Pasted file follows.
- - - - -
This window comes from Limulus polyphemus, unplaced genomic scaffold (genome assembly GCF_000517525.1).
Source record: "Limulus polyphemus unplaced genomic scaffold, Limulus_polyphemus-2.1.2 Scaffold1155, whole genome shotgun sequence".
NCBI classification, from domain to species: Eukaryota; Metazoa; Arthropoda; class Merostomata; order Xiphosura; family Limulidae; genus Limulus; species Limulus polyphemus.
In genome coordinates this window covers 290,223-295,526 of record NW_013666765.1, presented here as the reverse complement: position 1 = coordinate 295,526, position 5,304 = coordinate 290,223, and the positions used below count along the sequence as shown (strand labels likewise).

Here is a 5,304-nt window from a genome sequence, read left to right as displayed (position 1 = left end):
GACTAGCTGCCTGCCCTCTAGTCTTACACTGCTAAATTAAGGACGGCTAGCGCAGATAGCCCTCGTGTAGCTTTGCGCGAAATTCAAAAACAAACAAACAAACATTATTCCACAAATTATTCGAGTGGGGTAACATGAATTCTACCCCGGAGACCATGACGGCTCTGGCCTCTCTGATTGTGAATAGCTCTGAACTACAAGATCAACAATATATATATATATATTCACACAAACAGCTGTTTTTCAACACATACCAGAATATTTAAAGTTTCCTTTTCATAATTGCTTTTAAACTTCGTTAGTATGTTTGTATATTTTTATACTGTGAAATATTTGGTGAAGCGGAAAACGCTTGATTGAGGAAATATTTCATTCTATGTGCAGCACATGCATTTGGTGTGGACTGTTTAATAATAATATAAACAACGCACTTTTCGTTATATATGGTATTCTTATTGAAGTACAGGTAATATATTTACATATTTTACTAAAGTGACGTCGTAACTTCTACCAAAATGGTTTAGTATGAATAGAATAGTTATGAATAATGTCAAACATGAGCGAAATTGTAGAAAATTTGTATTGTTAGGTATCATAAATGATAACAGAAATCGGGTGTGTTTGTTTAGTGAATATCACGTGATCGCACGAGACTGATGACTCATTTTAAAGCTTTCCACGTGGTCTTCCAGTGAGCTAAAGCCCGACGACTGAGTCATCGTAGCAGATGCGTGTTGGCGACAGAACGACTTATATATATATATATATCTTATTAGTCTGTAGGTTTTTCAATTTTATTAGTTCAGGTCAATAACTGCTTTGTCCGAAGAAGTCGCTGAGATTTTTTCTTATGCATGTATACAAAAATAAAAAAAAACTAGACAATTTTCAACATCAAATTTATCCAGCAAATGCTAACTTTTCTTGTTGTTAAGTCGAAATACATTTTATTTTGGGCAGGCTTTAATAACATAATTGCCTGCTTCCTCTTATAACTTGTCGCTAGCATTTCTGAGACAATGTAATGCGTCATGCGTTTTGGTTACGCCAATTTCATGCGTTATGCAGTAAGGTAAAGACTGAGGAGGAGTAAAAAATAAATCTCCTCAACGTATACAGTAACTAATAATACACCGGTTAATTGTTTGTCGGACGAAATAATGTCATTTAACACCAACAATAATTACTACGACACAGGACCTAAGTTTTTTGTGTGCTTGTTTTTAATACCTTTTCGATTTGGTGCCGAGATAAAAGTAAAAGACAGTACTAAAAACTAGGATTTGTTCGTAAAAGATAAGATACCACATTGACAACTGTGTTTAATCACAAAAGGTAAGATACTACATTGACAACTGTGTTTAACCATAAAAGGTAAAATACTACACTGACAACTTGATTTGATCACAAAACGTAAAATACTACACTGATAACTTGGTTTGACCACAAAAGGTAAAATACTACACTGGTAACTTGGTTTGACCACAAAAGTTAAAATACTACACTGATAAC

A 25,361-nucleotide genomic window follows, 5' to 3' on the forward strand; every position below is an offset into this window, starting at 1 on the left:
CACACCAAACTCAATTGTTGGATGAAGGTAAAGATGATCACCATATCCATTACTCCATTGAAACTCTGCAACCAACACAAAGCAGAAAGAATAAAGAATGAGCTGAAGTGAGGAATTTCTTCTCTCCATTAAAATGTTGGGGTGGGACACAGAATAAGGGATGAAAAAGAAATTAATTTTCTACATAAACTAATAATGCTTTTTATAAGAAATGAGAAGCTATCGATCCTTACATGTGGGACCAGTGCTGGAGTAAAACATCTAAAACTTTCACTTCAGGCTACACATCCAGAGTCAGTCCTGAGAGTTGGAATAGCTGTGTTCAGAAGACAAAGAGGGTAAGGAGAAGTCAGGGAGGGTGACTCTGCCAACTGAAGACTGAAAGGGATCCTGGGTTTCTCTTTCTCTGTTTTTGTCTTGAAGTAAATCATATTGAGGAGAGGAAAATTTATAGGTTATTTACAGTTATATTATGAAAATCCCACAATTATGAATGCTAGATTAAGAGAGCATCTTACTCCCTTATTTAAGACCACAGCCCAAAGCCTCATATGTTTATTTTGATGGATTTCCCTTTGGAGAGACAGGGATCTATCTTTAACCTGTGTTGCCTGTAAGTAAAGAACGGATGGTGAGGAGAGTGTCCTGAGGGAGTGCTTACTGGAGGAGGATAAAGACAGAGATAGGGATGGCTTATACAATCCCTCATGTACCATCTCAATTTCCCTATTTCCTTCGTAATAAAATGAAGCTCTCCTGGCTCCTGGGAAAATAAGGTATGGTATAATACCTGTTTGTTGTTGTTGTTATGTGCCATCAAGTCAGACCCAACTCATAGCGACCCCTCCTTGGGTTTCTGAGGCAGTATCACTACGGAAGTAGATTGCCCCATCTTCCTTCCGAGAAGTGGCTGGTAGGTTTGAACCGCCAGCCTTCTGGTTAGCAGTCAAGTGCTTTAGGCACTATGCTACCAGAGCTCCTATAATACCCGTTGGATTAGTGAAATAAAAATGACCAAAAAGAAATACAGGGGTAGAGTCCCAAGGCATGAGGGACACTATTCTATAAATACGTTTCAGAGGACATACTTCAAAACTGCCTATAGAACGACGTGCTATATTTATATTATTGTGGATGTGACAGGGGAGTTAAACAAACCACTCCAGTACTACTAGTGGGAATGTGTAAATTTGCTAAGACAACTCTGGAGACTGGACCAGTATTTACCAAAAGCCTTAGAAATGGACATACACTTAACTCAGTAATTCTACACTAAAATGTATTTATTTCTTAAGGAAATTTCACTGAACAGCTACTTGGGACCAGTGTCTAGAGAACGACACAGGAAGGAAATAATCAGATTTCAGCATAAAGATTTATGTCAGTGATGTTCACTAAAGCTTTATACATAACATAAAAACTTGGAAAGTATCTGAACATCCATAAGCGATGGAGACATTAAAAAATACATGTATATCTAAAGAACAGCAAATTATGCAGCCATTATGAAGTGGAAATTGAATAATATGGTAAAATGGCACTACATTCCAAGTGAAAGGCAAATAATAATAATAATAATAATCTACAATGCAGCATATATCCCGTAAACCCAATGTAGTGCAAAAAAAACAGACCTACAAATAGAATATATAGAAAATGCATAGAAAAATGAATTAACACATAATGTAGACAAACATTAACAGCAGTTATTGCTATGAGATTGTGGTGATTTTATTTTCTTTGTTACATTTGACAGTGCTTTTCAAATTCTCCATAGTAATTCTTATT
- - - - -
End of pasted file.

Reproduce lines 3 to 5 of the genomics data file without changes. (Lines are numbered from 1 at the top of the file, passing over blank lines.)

NCBI classification, from domain to species: Eukaryota; Metazoa; Arthropoda; class Merostomata; order Xiphosura; family Limulidae; genus Limulus; species Limulus polyphemus.
In genome coordinates this window covers 290,223-295,526 of record NW_013666765.1, presented here as the reverse complement: position 1 = coordinate 295,526, position 5,304 = coordinate 290,223, and the positions used below count along the sequence as shown (strand labels likewise).

Here is a 5,304-nt window from a genome sequence, read left to right as displayed (position 1 = left end):